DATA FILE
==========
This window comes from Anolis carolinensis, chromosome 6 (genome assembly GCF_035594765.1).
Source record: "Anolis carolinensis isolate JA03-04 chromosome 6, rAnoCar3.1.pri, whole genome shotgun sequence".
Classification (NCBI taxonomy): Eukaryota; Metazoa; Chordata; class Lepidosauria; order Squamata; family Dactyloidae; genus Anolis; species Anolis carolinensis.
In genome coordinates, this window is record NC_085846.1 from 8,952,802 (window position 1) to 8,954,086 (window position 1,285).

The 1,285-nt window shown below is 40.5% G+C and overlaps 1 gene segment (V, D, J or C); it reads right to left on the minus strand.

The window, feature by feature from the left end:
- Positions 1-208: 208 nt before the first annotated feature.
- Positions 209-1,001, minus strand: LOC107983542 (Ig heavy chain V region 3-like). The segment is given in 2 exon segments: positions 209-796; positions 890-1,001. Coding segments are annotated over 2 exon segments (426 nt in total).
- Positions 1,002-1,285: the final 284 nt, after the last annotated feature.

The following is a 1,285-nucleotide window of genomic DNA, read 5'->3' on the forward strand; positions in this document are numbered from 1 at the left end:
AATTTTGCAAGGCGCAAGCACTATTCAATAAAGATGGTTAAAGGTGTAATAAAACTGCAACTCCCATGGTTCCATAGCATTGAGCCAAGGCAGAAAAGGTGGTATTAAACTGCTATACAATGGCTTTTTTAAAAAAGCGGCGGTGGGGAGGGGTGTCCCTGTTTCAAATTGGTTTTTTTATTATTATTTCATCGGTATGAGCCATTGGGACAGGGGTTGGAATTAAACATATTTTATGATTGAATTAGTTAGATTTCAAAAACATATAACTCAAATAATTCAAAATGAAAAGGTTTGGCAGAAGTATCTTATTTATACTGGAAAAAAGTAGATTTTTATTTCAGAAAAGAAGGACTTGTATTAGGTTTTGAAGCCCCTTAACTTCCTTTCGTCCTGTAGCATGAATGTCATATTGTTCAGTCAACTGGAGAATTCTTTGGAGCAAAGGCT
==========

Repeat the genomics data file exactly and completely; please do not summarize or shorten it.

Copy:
This window comes from Anolis carolinensis, chromosome 6 (genome assembly GCF_035594765.1).
Source record: "Anolis carolinensis isolate JA03-04 chromosome 6, rAnoCar3.1.pri, whole genome shotgun sequence".
Classification (NCBI taxonomy): Eukaryota; Metazoa; Chordata; class Lepidosauria; order Squamata; family Dactyloidae; genus Anolis; species Anolis carolinensis.
In genome coordinates, this window is record NC_085846.1 from 8,952,802 (window position 1) to 8,954,086 (window position 1,285).

The 1,285-nt window shown below is 40.5% G+C and overlaps 1 gene segment (V, D, J or C); it reads right to left on the minus strand.

The window, feature by feature from the left end:
- Positions 1-208: 208 nt before the first annotated feature.
- Positions 209-1,001, minus strand: LOC107983542 (Ig heavy chain V region 3-like). The segment is given in 2 exon segments: positions 209-796; positions 890-1,001. Coding segments are annotated over 2 exon segments (426 nt in total).
- Positions 1,002-1,285: the final 284 nt, after the last annotated feature.

The following is a 1,285-nucleotide window of genomic DNA, read 5'->3' on the forward strand; positions in this document are numbered from 1 at the left end:
AATTTTGCAAGGCGCAAGCACTATTCAATAAAGATGGTTAAAGGTGTAATAAAACTGCAACTCCCATGGTTCCATAGCATTGAGCCAAGGCAGAAAAGGTGGTATTAAACTGCTATACAATGGCTTTTTTAAAAAAGCGGCGGTGGGGAGGGGTGTCCCTGTTTCAAATTGGTTTTTTTATTATTATTTCATCGGTATGAGCCATTGGGACAGGGGTTGGAATTAAACATATTTTATGATTGAATTAGTTAGATTTCAAAAACATATAACTCAAATAATTCAAAATGAAAAGGTTTGGCAGAAGTATCTTATTTATACTGGAAAAAAGTAGATTTTTATTTCAGAAAAGAAGGACTTGTATTAGGTTTTGAAGCCCCTTAACTTCCTTTCGTCCTGTAGCATGAATGTCATATTGTTCAGTCAACTGGAGAATTCTTTGGAGCAAAGGCT